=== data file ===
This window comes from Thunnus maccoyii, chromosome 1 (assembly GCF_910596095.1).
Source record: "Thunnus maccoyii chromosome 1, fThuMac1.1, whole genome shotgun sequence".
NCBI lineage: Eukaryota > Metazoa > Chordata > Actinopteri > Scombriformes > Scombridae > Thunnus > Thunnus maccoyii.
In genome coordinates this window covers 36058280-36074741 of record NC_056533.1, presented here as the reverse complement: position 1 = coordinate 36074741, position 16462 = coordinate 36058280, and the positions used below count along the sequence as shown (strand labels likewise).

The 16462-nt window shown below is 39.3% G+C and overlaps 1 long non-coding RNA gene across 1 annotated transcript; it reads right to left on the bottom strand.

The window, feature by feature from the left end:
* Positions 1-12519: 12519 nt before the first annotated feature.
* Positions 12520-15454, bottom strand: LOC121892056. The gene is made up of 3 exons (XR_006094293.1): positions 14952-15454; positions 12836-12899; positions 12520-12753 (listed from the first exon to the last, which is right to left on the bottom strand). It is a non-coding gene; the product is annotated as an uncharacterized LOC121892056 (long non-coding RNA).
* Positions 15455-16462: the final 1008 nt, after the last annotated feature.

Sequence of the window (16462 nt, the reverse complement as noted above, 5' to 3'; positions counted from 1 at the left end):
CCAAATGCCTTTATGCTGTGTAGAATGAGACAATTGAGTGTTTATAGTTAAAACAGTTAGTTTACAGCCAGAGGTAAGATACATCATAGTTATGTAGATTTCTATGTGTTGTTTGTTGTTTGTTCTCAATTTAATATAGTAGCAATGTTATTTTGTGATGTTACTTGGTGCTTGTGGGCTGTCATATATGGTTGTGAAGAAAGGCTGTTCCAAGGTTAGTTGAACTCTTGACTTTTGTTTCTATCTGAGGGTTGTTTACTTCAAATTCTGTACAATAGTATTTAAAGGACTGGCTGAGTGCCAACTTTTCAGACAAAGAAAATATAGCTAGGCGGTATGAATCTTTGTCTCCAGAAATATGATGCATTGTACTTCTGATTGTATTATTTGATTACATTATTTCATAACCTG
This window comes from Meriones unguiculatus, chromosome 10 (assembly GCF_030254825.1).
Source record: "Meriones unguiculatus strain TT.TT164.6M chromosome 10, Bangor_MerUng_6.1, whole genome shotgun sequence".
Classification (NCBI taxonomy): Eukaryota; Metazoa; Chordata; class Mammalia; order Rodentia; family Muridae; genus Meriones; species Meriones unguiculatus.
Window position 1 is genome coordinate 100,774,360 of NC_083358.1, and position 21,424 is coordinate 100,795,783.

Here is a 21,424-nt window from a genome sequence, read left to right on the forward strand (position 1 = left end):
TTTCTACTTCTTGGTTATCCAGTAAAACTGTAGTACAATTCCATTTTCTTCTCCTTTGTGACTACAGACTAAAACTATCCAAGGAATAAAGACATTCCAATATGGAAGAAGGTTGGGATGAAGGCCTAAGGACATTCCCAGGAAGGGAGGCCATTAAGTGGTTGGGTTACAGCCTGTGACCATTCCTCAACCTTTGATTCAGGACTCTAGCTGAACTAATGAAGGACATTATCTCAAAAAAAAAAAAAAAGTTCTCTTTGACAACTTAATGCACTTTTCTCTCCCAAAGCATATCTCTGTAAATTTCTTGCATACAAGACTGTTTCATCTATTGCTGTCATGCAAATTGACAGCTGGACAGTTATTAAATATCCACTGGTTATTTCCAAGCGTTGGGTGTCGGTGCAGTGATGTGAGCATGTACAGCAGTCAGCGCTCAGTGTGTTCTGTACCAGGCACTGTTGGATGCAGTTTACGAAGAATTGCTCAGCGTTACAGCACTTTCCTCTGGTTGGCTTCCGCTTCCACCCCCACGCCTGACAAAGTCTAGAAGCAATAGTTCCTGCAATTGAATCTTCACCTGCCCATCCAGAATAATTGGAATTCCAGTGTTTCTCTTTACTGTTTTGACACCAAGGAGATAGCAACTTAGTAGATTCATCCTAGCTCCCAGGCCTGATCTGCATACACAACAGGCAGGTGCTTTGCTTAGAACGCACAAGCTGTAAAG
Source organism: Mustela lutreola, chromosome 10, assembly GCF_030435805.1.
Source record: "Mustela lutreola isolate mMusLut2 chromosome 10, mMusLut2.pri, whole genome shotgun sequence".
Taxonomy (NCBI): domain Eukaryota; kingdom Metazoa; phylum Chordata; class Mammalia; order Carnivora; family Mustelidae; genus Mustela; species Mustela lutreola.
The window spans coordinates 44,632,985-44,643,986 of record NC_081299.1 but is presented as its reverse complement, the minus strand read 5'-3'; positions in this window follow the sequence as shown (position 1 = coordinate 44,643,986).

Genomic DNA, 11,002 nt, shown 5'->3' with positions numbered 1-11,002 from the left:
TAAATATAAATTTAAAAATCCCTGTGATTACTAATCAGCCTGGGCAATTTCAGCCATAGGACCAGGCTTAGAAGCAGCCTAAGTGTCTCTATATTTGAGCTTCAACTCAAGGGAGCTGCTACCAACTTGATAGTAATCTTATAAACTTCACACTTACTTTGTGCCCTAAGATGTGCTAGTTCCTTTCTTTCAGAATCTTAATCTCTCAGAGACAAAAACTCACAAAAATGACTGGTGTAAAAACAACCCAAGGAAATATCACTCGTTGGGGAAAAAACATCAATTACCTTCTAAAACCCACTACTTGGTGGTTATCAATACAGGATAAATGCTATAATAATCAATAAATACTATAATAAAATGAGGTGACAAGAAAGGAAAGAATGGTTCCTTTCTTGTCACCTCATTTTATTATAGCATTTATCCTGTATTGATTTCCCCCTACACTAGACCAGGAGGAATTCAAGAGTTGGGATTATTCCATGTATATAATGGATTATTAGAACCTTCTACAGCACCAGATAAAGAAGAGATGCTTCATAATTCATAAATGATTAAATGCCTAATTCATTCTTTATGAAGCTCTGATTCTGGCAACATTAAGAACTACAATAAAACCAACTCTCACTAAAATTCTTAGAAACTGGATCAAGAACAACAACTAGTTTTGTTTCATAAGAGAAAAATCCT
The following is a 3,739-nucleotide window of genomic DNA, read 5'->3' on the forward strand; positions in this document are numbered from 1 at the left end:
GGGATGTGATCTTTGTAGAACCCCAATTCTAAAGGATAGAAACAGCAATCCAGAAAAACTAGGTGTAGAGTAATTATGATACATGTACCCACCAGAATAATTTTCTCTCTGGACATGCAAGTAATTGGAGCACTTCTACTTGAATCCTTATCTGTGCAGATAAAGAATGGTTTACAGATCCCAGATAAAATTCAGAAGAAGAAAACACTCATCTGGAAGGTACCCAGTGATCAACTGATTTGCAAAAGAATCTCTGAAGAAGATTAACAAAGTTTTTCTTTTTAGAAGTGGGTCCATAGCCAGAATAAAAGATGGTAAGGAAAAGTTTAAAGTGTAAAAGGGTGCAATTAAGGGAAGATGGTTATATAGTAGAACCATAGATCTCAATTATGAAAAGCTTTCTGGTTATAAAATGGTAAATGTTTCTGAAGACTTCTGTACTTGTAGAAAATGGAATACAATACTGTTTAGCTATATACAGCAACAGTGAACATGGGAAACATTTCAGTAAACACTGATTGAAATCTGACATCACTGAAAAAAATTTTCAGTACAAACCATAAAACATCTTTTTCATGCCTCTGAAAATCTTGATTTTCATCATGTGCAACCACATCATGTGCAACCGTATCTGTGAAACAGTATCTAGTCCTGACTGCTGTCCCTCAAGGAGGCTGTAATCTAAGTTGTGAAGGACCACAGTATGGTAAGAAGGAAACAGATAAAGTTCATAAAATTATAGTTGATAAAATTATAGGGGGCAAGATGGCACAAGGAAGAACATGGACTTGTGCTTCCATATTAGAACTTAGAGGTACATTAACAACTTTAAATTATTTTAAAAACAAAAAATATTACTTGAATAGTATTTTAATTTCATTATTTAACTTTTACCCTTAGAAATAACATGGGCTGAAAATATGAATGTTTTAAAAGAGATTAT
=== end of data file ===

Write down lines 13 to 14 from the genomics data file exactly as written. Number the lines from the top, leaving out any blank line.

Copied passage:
Source record: "Meriones unguiculatus strain TT.TT164.6M chromosome 10, Bangor_MerUng_6.1, whole genome shotgun sequence".
Classification (NCBI taxonomy): Eukaryota; Metazoa; Chordata; class Mammalia; order Rodentia; family Muridae; genus Meriones; species Meriones unguiculatus.